"When it comes to children, it depends on the discipline of the parent," he notes. "Some kids rule the household."
As Joseph Moscatelli, district manager for the United Studios of Self Defense's Connecticut schools, explains, instructors need to graduate from the United Studios of Self Defense and the Academy of Professional Martial Arts Instruction in order to teach at his schools.

"Someone who's an instructor with United Studios had to go through a training process on how to teach and run a business," he explains. "We look for students who want to make the transition from a student into a full-time career."

This is Moscatelli's 26th year in the business and he says it's not unusual for martial arts studio owners or managers to be the business for a long time.

"The fellow who runs my Newtown store has been training for six or seven years," he notes. "The person who runs our Ridgefield has been training for 13 years. It becomes more of a career or a lifestyle, where we're very involved in getting as many students as possible who may eventually want to make a career of martial arts."
Moscatelli knows that the industry of martial arts is in a state of constant evolution.

"There are many things that might have been appropriate for someone 100 years ago, but our focus changes to what people need to focus on in the current time," says Moscatelli. "So many studios are mom-and-pop schools and their hours may be limited and run by someone who works a day job and goes in and works a few hours in the evening."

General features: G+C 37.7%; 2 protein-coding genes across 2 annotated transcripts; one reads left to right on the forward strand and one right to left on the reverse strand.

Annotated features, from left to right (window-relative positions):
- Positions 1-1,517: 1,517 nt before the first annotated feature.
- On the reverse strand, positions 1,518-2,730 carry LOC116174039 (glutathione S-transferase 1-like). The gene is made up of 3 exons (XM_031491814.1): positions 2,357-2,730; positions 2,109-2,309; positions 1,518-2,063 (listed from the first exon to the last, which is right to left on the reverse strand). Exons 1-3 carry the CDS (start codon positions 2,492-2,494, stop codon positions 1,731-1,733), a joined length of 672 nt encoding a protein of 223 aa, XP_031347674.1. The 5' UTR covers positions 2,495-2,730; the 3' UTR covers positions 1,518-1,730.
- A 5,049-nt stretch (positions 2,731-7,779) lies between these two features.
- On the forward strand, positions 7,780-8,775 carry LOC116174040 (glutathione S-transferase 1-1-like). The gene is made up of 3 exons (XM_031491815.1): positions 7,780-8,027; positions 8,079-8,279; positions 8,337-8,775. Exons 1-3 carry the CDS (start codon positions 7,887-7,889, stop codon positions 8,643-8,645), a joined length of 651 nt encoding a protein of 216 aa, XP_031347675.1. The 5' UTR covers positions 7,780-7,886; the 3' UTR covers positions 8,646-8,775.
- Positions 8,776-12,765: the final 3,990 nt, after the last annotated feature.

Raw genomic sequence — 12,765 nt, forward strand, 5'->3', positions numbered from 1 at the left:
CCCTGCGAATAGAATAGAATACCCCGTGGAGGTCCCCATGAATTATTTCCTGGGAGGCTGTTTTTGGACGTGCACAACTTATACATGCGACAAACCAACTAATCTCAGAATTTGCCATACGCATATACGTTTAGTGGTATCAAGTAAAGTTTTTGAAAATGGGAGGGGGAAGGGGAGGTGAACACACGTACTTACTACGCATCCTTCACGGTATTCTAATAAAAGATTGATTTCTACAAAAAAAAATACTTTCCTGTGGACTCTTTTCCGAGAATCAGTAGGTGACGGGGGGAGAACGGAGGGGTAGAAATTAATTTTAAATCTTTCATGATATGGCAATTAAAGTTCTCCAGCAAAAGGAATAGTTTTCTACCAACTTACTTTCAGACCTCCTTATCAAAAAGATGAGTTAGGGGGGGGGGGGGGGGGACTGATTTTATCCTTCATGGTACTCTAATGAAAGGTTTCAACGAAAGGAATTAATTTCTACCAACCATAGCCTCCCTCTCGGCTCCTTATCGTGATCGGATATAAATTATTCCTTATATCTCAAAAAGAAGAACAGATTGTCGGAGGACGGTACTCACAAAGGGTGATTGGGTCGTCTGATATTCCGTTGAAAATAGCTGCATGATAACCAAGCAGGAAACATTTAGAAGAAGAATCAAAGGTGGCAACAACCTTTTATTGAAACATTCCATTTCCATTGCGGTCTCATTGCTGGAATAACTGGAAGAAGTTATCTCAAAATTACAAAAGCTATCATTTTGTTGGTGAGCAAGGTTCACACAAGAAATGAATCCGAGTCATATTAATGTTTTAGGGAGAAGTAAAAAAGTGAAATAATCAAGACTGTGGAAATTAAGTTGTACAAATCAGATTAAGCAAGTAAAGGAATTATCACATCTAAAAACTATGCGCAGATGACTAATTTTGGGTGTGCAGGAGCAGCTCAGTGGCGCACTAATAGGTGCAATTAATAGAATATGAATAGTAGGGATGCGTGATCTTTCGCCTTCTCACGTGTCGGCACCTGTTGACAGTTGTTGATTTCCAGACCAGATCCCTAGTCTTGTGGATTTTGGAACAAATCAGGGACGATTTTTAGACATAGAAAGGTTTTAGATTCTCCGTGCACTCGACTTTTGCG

Bob Liedke is a "pop" in the truest sense. He has run the American Institute of Martial Arts in New Haven for 28 years. He admits that summers are slow for business, but he always manages to get through the times of the year when it seems that nobody wants to train.

"I have a cadre of older people who are regular in their habits and therefore I stay in business, where a lot of the other schools will close because students don't come to the classes," Liedke says.

"As you might notice, 90 percent of the students at karate schools are children," Liedke says. "That's where the money is made. You can make $1 million a year in a martial-arts school, but never convey to your students what the martial arts are all about."

He trains in the base martial arts of judo, jiu jitsu, Aikido and karate. The central focus is on self-defense in an atmosphere where everyone is relaxed, there is no aggression and nobody gets hurt. He teaches techniques for diaphragmatic breathing, balance and spinning back and forth so that a student develops balance and movement. Liedke's student roster includes a number of police and correctional officers, doctors and attorneys.

"It's not a large school, but many of the large schools have many kids," Liedke says. "Making kids six or seven years old black belts is laughable. I have made 92 black-belts - but they're not children."

"When students get a black belt, they want to go out and open a school because now they can make money," Liedke says. "That's not the way it goes. Students themselves suffer in the large schools because of the number of students in a class. If you're one of 50 people on the floor and you try to follow the instructor, it is difficult to learn. If you're in a small school, with maybe 50 students in the entire school, there are ten people on the floor.

Read it all.